In an age of austerity where business budgets and profit margins are squeezed, the development and training of employees can cause an extreme pressure to those margins and ultimately impact on future decisions for the firm in the market. This usually depends on certain factors, such as what is the business environment like in the market? Is it in recovery like the UK currently is with slow but stable growth (about 0.8%), or is it a Greek market in deep difficulty (a contraction of -7.5%). I believe that although training and development can be difficult for a firm to accommodate and handle without effecting trade, the overall long term benefit to be gained poses a significant advantage to firms that survive through such economic hardship.
A firm may see the training and development of an employee as too costly to the company, this is usually a short run issue. Problems with training and development can cause extra workers to either stand in for some positions or a loss of working hours in favour of training. This can be such as a special training programme where the employee, like in many firms today, is fast tracked to be turned from lower end worker to managerial positions as a way retain good employees as well as exploiting increased effectiveness of the workers experience in the firm. Many firms employ this for graduates such as this case example, a graduate applying to Essex county council where the graduate experiences four placements over two years to obtain a managerial position. However this will require a large amount of training and also people to monitor the progress distracting the training employees from other more profitable areas. All of which can mean that the firm may have to hire another worker to fill in the old position as well as people to undertake the employees training scheme, meaning that the focus from profitable areas is taken away.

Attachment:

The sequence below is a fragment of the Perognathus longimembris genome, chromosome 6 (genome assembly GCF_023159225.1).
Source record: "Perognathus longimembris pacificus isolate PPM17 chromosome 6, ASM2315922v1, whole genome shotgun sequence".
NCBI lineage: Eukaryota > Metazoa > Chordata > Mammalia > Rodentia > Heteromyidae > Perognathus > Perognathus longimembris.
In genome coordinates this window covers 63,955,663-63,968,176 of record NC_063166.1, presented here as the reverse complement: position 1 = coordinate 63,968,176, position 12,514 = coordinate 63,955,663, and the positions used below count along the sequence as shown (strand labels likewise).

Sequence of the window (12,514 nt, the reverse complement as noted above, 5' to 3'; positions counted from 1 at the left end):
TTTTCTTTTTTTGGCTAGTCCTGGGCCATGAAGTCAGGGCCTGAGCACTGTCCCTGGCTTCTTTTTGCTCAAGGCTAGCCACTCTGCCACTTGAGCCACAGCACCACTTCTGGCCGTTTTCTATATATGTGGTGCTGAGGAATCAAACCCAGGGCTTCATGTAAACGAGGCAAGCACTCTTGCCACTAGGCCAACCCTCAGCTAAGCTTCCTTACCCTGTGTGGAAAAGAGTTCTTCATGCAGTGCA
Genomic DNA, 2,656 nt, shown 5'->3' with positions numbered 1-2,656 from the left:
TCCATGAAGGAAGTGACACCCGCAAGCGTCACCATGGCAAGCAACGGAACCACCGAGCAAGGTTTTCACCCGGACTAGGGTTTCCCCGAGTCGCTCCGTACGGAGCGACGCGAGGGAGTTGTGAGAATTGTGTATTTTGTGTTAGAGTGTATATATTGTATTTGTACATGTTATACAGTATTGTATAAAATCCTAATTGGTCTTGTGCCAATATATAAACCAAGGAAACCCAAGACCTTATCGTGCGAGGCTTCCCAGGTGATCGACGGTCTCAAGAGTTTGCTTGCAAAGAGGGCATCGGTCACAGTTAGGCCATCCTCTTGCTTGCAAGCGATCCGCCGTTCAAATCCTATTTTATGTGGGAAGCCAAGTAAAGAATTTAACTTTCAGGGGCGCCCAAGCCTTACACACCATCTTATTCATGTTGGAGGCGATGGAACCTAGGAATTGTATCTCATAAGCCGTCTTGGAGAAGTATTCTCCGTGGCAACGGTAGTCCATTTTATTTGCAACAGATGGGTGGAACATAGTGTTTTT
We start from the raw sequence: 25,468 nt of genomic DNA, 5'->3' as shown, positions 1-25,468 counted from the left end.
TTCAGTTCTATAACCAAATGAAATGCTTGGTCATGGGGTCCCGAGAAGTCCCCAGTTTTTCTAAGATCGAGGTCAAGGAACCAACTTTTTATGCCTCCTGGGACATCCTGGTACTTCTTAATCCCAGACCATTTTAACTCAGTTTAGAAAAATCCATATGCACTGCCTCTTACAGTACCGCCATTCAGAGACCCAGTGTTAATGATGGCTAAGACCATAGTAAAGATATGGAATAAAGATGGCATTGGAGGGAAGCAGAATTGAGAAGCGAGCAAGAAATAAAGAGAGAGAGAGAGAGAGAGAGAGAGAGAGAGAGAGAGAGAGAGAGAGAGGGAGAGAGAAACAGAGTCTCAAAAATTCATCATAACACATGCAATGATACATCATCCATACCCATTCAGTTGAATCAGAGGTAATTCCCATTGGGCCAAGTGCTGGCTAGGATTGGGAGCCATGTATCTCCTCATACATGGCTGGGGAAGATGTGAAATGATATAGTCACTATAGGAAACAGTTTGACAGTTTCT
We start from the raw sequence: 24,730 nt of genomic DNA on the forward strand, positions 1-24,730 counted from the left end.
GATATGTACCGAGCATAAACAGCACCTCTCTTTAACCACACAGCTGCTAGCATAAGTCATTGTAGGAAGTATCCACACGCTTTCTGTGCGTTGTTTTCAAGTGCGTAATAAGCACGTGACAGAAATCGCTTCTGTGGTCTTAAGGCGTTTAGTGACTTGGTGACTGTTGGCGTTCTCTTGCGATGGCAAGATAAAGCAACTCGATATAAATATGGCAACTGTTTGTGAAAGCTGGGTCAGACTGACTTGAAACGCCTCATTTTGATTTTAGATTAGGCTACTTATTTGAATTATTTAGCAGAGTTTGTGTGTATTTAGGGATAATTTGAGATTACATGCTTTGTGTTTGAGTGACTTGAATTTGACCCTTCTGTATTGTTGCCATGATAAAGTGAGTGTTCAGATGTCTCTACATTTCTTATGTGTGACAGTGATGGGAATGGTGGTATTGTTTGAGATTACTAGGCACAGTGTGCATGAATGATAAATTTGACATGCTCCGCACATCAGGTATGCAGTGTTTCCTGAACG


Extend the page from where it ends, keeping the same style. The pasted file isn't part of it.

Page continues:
All of which equates to a loss of working hours to the actual firms business, due to lost hours earning in favour of training. This can have less of an effect to a firm if it was a prosperous business environment, since it is to be able to afford to hire another worker or a short term loss of profit. Yet in a recession when firms often lay off workers and accept smaller profits, companies are often unable to have such a loss of hours to the business so that some of its staff can be trained to a higher standard.
In addition why training and development may be costly in a time of austerity is to do with possible non-return to the business from the investment in the worker. This can be down to several reasons such as the limited capacity of the employee (e.g. family commitments, sudden lack of motivation with the company, limited education or talent etc.). There is also the possibility that the training may suffer due to the ratio of training to company work. According to Mullins (2005) things like performance reviews and tasks are an essential part of evaluation and review of any training programme. Which if managers who are most likely to be in charge of employee training are required more to focus on their designated job description, then the training employees have the potential to only receive partial training which may not give the full returns of what the firm invested in the employee. This can also have a double negative effect as the employee may be dissatisfied with his/her limited training resulting in possible loss of motivation and having an effect on the firm. “The leader-follower relationship is reciprocal and effective leadership is a two way process. Leadership is related to motivation, the process of communication, the activities of groups and the process of empowerment.” What Mullins is trying to explain is that because in a time of austerity there will be higher strains on managers and employees to…